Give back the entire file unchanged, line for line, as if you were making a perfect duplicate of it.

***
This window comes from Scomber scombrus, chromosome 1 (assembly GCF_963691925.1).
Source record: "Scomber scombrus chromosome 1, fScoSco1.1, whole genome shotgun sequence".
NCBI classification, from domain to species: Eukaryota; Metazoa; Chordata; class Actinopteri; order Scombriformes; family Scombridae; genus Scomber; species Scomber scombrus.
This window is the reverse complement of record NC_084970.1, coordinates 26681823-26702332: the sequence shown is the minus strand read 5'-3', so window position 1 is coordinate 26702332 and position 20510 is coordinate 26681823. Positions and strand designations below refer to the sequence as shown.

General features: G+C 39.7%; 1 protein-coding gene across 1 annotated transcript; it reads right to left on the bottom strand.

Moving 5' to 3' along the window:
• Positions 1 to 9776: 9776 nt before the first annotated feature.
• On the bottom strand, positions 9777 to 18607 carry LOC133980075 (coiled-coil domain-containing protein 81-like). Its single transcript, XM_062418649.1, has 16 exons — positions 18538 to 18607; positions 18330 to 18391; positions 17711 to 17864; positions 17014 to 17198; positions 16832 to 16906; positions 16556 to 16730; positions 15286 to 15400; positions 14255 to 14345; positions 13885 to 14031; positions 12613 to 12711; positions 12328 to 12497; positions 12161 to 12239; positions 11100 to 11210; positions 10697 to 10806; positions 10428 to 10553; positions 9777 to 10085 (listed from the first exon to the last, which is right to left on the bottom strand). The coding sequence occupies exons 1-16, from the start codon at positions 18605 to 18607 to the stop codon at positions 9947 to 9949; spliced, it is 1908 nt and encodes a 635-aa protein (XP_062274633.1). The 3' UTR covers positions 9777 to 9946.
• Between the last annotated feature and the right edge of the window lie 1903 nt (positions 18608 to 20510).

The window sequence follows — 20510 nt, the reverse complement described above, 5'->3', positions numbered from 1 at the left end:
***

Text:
This window comes from Scomber scombrus, chromosome 1 (assembly GCF_963691925.1).
Source record: "Scomber scombrus chromosome 1, fScoSco1.1, whole genome shotgun sequence".
NCBI classification, from domain to species: Eukaryota; Metazoa; Chordata; class Actinopteri; order Scombriformes; family Scombridae; genus Scomber; species Scomber scombrus.
This window is the reverse complement of record NC_084970.1, coordinates 26681823-26702332: the sequence shown is the minus strand read 5'-3', so window position 1 is coordinate 26702332 and position 20510 is coordinate 26681823. Positions and strand designations below refer to the sequence as shown.

General features: G+C 39.7%; 1 protein-coding gene across 1 annotated transcript; it reads right to left on the bottom strand.

Moving 5' to 3' along the window:
• Positions 1 to 9776: 9776 nt before the first annotated feature.
• On the bottom strand, positions 9777 to 18607 carry LOC133980075 (coiled-coil domain-containing protein 81-like). Its single transcript, XM_062418649.1, has 16 exons — positions 18538 to 18607; positions 18330 to 18391; positions 17711 to 17864; positions 17014 to 17198; positions 16832 to 16906; positions 16556 to 16730; positions 15286 to 15400; positions 14255 to 14345; positions 13885 to 14031; positions 12613 to 12711; positions 12328 to 12497; positions 12161 to 12239; positions 11100 to 11210; positions 10697 to 10806; positions 10428 to 10553; positions 9777 to 10085 (listed from the first exon to the last, which is right to left on the bottom strand). The coding sequence occupies exons 1-16, from the start codon at positions 18605 to 18607 to the stop codon at positions 9947 to 9949; spliced, it is 1908 nt and encodes a 635-aa protein (XP_062274633.1). The 3' UTR covers positions 9777 to 9946.
• Between the last annotated feature and the right edge of the window lie 1903 nt (positions 18608 to 20510).

The window sequence follows — 20510 nt, the reverse complement described above, 5'->3', positions numbered from 1 at the left end: